Author and Artist: Nidhi Chanani
Publisher: First Second (2021)
Age Rating: Ages 7+
I have been excited for Jukebox since I read Pashmina from Nidhi a few years back. You can read my review of Pashmina here.
Jukebox is the story of 12-year-old Shaheen and her slightly older cousin Tannaz as they attempt to find Shaheen’s dad using using records and a magical, time-machine jukebox.
And while the story has a few holes, that I won’t spoil in fear of ruining the ending, the premise and what could happen in your classroom is well beyond the issues I have.
Here’s the cool stuff!
Shaheen and Tannaz put on records, and they are transported back to a time when that music made an impact on the world. So as the girls search for Shaheen’s father, we transport to different settings throughout this nation’s history.
James Brown, Marvin Gaye, and Bessie Smith albums lead the charge as we navigate some rough and not so rough waters that this nation’s history has left in its wake.
While reading, my mind immediately went to my music collection and where I’d like to go first. What I’d like to see and learn. This book opens those discussions, for music comes from a place and takes us to places.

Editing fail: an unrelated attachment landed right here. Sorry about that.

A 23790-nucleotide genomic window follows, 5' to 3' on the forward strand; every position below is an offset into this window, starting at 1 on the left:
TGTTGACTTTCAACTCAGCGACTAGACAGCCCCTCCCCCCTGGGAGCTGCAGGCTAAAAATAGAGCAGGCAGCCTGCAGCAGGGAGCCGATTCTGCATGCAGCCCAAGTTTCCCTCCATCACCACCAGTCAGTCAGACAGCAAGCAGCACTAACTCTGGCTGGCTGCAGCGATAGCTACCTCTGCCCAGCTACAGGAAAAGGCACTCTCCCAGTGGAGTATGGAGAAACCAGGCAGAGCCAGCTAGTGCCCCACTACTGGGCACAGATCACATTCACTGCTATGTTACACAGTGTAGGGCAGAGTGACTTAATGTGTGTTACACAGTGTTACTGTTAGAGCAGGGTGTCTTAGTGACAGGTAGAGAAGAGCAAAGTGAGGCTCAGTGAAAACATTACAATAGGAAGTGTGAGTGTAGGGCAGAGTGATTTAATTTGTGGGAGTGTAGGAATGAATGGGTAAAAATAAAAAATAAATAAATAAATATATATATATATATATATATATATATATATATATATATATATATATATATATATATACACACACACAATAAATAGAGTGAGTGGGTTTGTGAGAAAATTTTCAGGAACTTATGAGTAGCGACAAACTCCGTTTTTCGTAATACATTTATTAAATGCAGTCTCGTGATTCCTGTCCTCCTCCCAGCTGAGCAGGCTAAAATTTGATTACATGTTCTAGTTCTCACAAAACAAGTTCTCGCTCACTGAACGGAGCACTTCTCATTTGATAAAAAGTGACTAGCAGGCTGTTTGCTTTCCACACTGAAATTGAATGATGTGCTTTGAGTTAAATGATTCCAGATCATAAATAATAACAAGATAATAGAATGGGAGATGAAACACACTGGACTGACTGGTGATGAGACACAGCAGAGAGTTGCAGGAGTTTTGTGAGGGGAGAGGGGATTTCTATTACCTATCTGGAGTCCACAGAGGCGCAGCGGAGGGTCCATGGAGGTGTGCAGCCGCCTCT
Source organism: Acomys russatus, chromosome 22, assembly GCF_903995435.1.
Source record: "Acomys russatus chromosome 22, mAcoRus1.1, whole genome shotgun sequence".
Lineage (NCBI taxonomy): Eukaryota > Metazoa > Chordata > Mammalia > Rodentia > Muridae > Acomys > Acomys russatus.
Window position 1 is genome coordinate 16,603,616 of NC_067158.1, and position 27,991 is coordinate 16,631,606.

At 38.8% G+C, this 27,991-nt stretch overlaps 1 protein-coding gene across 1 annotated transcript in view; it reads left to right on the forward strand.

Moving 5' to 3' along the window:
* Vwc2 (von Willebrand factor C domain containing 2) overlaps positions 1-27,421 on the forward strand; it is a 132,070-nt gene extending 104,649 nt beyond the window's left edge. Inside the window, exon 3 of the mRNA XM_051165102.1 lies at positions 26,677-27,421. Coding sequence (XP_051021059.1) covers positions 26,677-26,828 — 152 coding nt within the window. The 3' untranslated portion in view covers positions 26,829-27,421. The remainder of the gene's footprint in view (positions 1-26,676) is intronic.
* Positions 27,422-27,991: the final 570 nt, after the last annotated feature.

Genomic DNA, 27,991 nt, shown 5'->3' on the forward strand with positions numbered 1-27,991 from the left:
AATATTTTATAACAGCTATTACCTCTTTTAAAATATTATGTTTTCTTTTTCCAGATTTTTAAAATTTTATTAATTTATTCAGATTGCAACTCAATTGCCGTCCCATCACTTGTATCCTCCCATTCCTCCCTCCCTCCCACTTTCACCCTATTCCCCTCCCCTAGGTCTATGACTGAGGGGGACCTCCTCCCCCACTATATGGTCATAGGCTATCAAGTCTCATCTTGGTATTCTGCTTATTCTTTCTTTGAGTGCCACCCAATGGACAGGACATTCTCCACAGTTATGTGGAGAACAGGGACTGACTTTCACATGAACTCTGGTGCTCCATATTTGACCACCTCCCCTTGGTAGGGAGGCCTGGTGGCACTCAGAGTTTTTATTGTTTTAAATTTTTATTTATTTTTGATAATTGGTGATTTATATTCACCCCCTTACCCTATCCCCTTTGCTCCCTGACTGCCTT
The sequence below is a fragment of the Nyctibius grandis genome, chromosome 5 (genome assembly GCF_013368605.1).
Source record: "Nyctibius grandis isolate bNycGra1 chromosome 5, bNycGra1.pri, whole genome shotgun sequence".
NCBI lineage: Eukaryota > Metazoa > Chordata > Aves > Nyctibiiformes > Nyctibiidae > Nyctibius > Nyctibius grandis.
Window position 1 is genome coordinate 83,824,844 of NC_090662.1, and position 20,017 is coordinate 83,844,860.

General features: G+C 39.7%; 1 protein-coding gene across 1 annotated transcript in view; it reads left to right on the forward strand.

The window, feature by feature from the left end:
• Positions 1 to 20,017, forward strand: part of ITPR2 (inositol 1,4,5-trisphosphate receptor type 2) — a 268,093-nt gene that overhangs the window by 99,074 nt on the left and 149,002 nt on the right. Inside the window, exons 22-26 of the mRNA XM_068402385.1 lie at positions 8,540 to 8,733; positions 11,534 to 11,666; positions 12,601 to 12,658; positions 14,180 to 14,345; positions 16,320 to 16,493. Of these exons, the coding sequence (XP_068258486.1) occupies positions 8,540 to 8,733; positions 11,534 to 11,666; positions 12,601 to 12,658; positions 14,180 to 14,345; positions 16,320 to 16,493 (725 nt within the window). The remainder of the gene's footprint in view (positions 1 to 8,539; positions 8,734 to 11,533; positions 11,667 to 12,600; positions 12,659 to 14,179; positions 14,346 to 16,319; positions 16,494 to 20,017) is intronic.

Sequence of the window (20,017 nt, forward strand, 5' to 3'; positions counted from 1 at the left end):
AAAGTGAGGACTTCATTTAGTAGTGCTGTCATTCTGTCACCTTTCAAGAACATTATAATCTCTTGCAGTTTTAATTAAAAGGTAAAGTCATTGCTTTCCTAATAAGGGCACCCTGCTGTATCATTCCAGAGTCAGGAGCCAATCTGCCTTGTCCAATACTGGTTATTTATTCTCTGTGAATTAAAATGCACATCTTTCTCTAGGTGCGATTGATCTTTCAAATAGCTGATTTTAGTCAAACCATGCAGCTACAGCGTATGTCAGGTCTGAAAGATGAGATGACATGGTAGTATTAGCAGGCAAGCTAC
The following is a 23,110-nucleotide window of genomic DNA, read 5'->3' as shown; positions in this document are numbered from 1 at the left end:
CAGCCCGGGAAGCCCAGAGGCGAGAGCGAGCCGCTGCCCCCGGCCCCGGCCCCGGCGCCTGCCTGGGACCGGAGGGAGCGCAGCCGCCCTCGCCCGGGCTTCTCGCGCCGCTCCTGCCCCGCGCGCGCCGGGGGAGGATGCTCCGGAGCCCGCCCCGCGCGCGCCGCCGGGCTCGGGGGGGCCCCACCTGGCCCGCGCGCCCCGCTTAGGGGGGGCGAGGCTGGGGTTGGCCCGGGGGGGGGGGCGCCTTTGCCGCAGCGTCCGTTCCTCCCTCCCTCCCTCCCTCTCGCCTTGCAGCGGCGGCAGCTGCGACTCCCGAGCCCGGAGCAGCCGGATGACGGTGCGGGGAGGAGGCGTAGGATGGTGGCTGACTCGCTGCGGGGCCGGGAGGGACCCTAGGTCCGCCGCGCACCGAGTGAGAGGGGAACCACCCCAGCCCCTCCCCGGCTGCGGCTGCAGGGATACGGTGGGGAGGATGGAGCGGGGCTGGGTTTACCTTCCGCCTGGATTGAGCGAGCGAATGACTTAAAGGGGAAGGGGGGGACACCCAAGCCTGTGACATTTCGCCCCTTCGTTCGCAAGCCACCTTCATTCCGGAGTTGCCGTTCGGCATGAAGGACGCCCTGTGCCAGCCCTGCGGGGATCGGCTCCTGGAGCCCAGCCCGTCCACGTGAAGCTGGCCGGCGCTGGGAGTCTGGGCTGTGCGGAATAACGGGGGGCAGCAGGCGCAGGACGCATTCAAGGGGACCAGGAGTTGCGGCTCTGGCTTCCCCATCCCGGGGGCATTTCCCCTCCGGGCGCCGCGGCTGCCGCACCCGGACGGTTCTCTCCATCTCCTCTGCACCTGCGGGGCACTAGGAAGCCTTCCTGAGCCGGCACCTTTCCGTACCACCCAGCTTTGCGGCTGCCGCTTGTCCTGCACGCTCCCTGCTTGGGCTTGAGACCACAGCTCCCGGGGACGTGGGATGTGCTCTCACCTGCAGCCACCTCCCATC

Much of the music our students listen to comes from a social and/or emotional place. Having those discussions with students helps us build bridges into their lives.
But what about those younger students that don’t connect to the deeper levels of music because they are too young or have yet to think of music as a means of social art? I see this book as an introduction to a research project. Research an album or an artist and tell us about the context in which it was created. Use this book as a jumping off point! Interview relatives or family friends for ideas…music that made an impact on those around them.
Maybe it’s not a paper. Maybe the research project is a multi-media presentation or a speech with some audio. Maybe even a field trip to a record store is in order? And I don’t even like records…but this has me excited.
Nidhi’s art and panel designs are great, as always. The pages are open and inviting, and there is never any question as to what is going on in each panel. It is a colorful, unique story that is great for readers new to the graphic novel medium or old pros. Because what this book does well is not in the actual storytelling but in the doors it opens for readers.
My educational collective recently put out a YouTube panel video discussing the connection between comics and music. That video can be found here. We need to get Nidhi Chanani in on the next music/comics panel because this book was made for that discussion!
Happy reading and teaching! Now go get this book, and let me know what you think!